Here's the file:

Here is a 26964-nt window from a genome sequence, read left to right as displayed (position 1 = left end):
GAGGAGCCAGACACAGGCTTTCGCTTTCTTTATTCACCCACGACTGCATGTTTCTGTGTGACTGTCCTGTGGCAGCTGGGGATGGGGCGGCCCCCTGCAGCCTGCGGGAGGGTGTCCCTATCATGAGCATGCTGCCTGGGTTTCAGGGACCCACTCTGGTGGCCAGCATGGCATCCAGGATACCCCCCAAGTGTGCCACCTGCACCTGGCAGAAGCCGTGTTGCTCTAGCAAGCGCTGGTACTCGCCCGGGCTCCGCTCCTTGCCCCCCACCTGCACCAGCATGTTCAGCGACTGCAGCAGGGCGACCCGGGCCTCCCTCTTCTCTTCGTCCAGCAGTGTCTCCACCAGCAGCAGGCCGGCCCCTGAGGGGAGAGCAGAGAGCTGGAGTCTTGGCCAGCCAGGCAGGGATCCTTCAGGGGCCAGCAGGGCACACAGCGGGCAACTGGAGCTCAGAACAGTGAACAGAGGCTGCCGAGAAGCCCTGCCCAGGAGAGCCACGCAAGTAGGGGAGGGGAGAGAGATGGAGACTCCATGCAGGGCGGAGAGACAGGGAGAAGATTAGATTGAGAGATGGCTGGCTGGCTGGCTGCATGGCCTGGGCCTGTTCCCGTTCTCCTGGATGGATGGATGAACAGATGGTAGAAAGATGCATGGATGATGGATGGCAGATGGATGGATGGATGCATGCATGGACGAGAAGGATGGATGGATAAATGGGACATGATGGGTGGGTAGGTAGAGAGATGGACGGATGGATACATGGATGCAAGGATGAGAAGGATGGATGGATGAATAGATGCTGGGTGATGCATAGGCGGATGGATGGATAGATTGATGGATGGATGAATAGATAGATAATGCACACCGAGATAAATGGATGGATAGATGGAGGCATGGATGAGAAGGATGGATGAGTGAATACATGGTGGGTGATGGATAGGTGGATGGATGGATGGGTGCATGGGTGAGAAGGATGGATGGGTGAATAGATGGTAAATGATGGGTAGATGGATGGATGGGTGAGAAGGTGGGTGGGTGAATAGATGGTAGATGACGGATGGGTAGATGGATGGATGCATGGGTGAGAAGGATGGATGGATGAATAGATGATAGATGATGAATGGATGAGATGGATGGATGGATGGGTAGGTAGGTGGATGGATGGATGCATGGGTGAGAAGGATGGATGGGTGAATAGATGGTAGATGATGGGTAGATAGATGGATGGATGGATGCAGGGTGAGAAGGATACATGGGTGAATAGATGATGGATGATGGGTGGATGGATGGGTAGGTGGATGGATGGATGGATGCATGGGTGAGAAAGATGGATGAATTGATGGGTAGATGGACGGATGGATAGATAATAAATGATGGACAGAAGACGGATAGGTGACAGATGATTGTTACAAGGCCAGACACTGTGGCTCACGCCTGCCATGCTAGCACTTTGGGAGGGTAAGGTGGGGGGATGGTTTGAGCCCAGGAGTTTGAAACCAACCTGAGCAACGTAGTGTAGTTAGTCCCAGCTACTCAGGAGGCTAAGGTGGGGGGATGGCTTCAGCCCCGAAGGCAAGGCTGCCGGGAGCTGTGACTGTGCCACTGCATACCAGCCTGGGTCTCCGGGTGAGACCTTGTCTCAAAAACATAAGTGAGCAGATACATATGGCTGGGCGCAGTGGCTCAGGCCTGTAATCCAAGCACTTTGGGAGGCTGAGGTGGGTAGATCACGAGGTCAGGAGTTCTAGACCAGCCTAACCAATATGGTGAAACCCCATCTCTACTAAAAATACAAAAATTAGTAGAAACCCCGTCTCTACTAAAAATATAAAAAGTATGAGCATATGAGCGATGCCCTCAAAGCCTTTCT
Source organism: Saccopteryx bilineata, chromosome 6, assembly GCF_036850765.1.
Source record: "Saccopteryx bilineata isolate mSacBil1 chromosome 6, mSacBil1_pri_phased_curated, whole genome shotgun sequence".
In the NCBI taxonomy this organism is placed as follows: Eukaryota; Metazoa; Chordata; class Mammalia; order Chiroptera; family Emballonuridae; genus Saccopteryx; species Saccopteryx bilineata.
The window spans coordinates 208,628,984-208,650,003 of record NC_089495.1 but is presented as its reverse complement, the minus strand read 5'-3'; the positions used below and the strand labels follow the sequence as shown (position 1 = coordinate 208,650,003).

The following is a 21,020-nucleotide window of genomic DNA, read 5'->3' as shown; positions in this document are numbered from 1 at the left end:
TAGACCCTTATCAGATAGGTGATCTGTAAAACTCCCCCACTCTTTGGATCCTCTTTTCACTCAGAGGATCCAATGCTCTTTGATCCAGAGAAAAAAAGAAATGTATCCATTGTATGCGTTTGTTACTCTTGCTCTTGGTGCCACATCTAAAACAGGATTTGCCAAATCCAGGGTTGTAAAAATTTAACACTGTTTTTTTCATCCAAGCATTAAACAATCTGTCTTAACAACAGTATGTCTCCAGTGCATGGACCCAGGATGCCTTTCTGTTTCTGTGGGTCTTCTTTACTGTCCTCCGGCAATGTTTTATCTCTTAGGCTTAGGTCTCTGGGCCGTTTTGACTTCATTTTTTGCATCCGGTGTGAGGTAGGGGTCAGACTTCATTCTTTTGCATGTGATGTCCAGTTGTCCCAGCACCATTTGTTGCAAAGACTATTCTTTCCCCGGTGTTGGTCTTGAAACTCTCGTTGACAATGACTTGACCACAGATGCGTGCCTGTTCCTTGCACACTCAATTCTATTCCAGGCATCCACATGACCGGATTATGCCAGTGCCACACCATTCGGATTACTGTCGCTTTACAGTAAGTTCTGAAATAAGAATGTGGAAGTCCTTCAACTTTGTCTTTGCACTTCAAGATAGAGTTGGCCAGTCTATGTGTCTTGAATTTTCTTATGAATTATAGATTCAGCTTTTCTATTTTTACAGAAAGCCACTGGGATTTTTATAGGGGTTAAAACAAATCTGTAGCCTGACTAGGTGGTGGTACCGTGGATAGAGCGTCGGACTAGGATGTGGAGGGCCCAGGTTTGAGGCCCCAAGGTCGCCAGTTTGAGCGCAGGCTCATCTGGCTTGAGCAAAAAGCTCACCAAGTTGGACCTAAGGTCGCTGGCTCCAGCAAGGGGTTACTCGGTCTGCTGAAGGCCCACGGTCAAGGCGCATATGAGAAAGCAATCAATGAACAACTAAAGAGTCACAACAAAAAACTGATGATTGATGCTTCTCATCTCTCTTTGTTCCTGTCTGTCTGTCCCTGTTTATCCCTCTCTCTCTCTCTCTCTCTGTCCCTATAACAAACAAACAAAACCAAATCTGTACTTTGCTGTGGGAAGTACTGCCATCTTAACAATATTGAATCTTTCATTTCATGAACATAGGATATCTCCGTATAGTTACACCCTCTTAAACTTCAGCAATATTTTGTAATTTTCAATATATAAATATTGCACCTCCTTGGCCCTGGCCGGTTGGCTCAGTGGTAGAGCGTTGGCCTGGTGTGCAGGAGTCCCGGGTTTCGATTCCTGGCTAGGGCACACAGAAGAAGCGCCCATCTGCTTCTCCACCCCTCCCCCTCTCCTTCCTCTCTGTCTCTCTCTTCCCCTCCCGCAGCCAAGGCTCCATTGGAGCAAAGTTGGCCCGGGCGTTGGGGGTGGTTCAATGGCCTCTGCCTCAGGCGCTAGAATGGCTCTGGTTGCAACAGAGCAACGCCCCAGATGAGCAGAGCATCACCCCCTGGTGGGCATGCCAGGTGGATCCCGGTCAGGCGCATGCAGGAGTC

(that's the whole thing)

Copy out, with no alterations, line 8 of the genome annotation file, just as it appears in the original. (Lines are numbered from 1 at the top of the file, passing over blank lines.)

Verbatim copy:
TAGACCCTTATCAGATAGGTGATCTGTAAAACTCCCCCACTCTTTGGATCCTCTTTTCACTCAGAGGATCCAATGCTCTTTGATCCAGAGAAAAAAAGAAATGTATCCATTGTATGCGTTTGTTACTCTTGCTCTTGGTGCCACATCTAAAACAGGATTTGCCAAATCCAGGGTTGTAAAAATTTAACACTGTTTTTTTCATCCAAGCATTAAACAATCTGTCTTAACAACAGTATGTCTCCAGTGCATGGACCCAGGATGCCTTTCTGTTTCTGTGGGTCTTCTTTACTGTCCTCCGGCAATGTTTTATCTCTTAGGCTTAGGTCTCTGGGCCGTTTTGACTTCATTTTTTGCATCCGGTGTGAGGTAGGGGTCAGACTTCATTCTTTTGCATGTGATGTCCAGTTGTCCCAGCACCATTTGTTGCAAAGACTATTCTTTCCCCGGTGTTGGTCTTGAAACTCTCGTTGACAATGACTTGACCACAGATGCGTGCCTGTTCCTTGCACACTCAATTCTATTCCAGGCATCCACATGACCGGATTATGCCAGTGCCACACCATTCGGATTACTGTCGCTTTACAGTAAGTTCTGAAATAAGAATGTGGAAGTCCTTCAACTTTGTCTTTGCACTTCAAGATAGAGTTGGCCAGTCTATGTGTCTTGAATTTTCTTATGAATTATAGATTCAGCTTTTCTATTTTTACAGAAAGCCACTGGGATTTTTATAGGGGTTAAAACAAATCTGTAGCCTGACTAGGTGGTGGTACCGTGGATAGAGCGTCGGACTAGGATGTGGAGGGCCCAGGTTTGAGGCCCCAAGGTCGCCAGTTTGAGCGCAGGCTCATCTGGCTTGAGCAAAAAGCTCACCAAGTTGGACCTAAGGTCGCTGGCTCCAGCAAGGGGTTACTCGGTCTGCTGAAGGCCCACGGTCAAGGCGCATATGAGAAAGCAATCAATGAACAACTAAAGAGTCACAACAAAAAACTGATGATTGATGCTTCTCATCTCTCTTTGTTCCTGTCTGTCTGTCCCTGTTTATCCCTCTCTCTCTCTCTCTCTCTGTCCCTATAACAAACAAACAAAACCAAATCTGTACTTTGCTGTGGGAAGTACTGCCATCTTAACAATATTGAATCTTTCATTTCATGAACATAGGATATCTCCGTATAGTTACACCCTCTTAAACTTCAGCAATATTTTGTAATTTTCAATATATAAATATTGCACCTCCTTGGCCCTGGCCGGTTGGCTCAGTGGTAGAGCGTTGGCCTGGTGTGCAGGAGTCCCGGGTTTCGATTCCTGGCTAGGGCACACAGAAGAAGCGCCCATCTGCTTCTCCACCCCTCCCCCTCTCCTTCCTCTCTGTCTCTCTCTTCCCCTCCCGCAGCCAAGGCTCCATTGGAGCAAAGTTGGCCCGGGCGTTGGGGGTGGTTCAATGGCCTCTGCCTCAGGCGCTAGAATGGCTCTGGTTGCAACAGAGCAACGCCCCAGATGAGCAGAGCATCACCCCCTGGTGGGCATGCCAGGTGGATCCCGGTCAGGCGCATGCAGGAGTC